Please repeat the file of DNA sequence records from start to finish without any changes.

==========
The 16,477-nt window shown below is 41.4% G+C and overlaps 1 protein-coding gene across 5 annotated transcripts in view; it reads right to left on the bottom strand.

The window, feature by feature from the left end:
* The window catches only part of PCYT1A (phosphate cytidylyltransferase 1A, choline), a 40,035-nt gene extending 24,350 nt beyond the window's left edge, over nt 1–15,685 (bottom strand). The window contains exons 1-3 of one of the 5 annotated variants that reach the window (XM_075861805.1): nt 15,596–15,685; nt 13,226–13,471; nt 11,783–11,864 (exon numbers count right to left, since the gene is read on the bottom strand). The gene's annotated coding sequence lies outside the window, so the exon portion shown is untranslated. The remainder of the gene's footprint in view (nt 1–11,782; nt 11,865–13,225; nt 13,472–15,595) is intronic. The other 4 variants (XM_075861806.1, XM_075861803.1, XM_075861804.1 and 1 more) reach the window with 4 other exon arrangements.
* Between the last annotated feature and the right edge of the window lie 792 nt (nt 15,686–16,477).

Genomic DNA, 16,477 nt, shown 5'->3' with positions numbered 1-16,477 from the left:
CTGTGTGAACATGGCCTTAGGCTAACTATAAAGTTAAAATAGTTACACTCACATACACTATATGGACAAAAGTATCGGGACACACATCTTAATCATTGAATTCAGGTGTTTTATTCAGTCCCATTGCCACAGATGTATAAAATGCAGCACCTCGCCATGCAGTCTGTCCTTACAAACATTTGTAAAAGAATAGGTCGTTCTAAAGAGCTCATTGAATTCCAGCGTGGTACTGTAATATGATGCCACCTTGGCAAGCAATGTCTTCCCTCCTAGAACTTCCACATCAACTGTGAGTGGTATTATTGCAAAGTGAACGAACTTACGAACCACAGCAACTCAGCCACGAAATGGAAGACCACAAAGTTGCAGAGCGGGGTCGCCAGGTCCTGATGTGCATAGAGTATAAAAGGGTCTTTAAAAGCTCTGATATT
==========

The 16,477-nt window shown below is 41.4% G+C and overlaps 1 protein-coding gene across 5 annotated transcripts in view; it reads right to left on the bottom strand.

The window, feature by feature from the left end:
* The window catches only part of PCYT1A (phosphate cytidylyltransferase 1A, choline), a 40,035-nt gene extending 24,350 nt beyond the window's left edge, over nt 1–15,685 (bottom strand). The window contains exons 1-3 of one of the 5 annotated variants that reach the window (XM_075861805.1): nt 15,596–15,685; nt 13,226–13,471; nt 11,783–11,864 (exon numbers count right to left, since the gene is read on the bottom strand). The gene's annotated coding sequence lies outside the window, so the exon portion shown is untranslated. The remainder of the gene's footprint in view (nt 1–11,782; nt 11,865–13,225; nt 13,472–15,595) is intronic. The other 4 variants (XM_075861806.1, XM_075861803.1, XM_075861804.1 and 1 more) reach the window with 4 other exon arrangements.
* Between the last annotated feature and the right edge of the window lie 792 nt (nt 15,686–16,477).

Genomic DNA, 16,477 nt, shown 5'->3' with positions numbered 1-16,477 from the left:
CTGTGTGAACATGGCCTTAGGCTAACTATAAAGTTAAAATAGTTACACTCACATACACTATATGGACAAAAGTATCGGGACACACATCTTAATCATTGAATTCAGGTGTTTTATTCAGTCCCATTGCCACAGATGTATAAAATGCAGCACCTCGCCATGCAGTCTGTCCTTACAAACATTTGTAAAAGAATAGGTCGTTCTAAAGAGCTCATTGAATTCCAGCGTGGTACTGTAATATGATGCCACCTTGGCAAGCAATGTCTTCCCTCCTAGAACTTCCACATCAACTGTGAGTGGTATTATTGCAAAGTGAACGAACTTACGAACCACAGCAACTCAGCCACGAAATGGAAGACCACAAAGTTGCAGAGCGGGGTCGCCAGGTCCTGATGTGCATAGAGTATAAAAGGGTCTTTAAAAGCTCTGATATT